Archaea make up the third major grouping, or domain, of life on the planet, alongside eukaryotes (including all plants and animals) and bacteria, but are comparatively little studied.
They are believed to be amongst the oldest life forms on earth, having existed for some 2.5 billion years, and play a vital role in recycling the earth’s elements.
They can survive in extreme conditions of cold, heat and salinity, exist in the soil, sewage, oceans, and oil wells, and even make up an estimated 10 per cent of the microbial population found within the human gut. They are also responsible for all biological methane, a major greenhouse gas, as occurs in cattle and other ruminants.
“Archaea and bacteria joined forces early in evolution, and all other complex life we see around us today is the result,” Dr Duggin said.
Dr Duggin said a better understanding of archaea could have valuable applications across a wide spectrum of industries from oil exploration, to chemical processing, or as a new source of antibiotics.
The family of proteins that were the focus of the research, called CetZ, act like a miniature skeletal system for archaeal cells, controlling their shape and movement. This “cytoskeleton” allows the cells to transform into a torpedo-like shape for faster swimming.
Scientists had thought this feature only evolved with more complex organisms, but the new findings suggest that such behaviour might have evolved earlier than previously thought and is an inheritance from archaea.
Where that comes into play for people – and bacteria – is that CetZ is related to a protein in humans that is the target of several major cancer treatments and in bacteria the related protein is crucial for cell division and multiplication.
“Our research helps understand the differences between the human (tubulin) and bacterial (FtsZ) proteins that are related to CetZ,” Dr Duggin said.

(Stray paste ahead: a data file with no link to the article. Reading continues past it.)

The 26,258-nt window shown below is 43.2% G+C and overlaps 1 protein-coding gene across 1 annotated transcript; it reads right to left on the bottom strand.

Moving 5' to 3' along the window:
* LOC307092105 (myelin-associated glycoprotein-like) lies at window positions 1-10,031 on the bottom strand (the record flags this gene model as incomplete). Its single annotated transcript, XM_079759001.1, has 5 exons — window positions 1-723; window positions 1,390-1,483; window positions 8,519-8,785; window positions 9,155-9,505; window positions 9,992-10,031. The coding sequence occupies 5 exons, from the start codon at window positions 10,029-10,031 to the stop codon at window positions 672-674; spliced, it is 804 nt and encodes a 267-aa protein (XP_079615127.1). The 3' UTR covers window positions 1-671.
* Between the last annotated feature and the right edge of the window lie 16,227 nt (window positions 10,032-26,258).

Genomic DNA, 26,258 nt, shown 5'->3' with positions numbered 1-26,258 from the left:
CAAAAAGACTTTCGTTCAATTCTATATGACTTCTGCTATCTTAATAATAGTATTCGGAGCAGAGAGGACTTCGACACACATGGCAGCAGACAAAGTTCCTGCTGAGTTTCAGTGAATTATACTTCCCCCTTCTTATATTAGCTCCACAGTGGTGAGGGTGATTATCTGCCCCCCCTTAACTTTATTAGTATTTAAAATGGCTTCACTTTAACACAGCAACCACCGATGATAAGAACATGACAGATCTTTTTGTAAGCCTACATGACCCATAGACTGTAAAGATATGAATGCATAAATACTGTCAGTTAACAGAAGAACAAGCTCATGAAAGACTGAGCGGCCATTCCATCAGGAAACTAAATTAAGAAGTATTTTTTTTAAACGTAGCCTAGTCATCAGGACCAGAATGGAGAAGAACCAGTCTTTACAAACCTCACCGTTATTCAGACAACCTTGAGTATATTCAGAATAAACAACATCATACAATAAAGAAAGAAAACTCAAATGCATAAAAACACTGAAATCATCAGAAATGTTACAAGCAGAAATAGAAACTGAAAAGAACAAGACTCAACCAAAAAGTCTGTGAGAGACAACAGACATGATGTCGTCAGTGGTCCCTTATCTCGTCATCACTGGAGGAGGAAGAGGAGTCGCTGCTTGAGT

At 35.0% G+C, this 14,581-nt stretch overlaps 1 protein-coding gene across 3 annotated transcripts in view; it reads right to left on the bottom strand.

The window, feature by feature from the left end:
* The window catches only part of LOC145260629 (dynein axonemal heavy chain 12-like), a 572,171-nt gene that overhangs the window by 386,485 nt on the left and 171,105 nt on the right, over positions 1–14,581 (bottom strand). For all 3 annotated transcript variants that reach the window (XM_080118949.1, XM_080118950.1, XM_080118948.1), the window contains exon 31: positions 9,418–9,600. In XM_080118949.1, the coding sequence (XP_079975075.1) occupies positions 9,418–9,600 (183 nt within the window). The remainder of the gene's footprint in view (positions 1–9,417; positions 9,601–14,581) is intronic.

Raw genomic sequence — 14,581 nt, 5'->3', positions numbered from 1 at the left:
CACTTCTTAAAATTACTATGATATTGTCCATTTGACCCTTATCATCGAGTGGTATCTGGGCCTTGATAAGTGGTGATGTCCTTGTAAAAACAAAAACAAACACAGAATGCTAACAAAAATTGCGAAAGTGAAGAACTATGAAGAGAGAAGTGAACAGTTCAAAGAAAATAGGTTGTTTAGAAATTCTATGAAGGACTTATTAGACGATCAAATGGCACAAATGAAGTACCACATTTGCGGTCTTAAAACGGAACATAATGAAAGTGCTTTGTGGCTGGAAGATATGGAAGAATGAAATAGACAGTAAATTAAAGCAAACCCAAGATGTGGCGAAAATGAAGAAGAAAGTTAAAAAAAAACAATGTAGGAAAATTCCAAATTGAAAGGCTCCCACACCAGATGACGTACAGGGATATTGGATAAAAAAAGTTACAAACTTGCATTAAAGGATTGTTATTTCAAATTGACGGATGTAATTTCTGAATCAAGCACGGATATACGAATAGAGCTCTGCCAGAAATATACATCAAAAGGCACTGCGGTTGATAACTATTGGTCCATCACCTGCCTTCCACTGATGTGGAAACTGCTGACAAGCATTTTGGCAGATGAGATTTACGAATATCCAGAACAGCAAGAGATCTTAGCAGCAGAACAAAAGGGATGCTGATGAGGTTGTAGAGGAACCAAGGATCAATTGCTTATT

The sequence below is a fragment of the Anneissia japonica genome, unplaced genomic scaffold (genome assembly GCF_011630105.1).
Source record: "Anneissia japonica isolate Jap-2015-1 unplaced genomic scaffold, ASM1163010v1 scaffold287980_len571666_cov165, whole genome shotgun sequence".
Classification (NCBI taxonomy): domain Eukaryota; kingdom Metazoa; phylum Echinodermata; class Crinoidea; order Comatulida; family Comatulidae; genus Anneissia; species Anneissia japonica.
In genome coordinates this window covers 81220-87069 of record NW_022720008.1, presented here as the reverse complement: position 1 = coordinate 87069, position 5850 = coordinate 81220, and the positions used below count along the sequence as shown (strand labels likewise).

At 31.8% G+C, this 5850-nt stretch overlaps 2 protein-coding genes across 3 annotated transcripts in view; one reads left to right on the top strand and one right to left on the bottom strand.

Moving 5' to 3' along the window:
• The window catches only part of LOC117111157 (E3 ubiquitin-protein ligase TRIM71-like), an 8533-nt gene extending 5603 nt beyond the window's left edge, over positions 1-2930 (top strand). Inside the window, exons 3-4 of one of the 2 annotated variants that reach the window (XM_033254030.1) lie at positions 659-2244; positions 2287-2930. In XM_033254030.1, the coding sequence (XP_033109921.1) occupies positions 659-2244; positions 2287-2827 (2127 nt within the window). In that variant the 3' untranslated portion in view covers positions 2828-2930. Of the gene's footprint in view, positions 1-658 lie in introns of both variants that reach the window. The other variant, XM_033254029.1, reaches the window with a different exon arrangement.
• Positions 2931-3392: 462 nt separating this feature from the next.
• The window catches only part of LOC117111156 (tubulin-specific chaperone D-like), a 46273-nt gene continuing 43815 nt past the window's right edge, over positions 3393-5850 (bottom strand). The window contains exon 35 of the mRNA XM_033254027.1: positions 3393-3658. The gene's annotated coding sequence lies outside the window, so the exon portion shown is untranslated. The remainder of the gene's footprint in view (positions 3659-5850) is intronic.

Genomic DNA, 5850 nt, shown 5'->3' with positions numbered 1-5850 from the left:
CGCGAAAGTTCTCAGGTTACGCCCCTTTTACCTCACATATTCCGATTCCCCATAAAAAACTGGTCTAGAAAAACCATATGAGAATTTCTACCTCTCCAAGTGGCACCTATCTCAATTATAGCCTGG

“Whilst tubulin is a key target in cancer drug development, we believe that FtsZ could be an important target for the development of new antibiotics, potentially enabling the design of anti-infective drugs that inhibit bacterial cell division and growth, with fewer side-effects,” he said.
Director of the ithree institute Professor Ian Charles said it was crucial to better understand the function of archaea in nature, as well as potentially exploit their properties for industrial and medical applications.
“A new type of potentially useful antibiotic called Archaeocin has recently been described that is derived from the archaea,” Professor Charles said. “Archaea provide an untapped source of novel compounds at a time when alternatives are urgently needed given the rapid rise of resistance to existing antibiotics.”
Dr Duggin collaborated with former colleagues from the MRC Laboratory of Molecular Biology in Cambridge UK, who conducted the protein crystallography. He joined the ithree institute in 2011 and became one of its early Fellows, where he carried out the molecular biology and microscopy at ithree’s state-of-the-art Microbial Imaging Facility using time-lapse and OMX super-resolution imaging.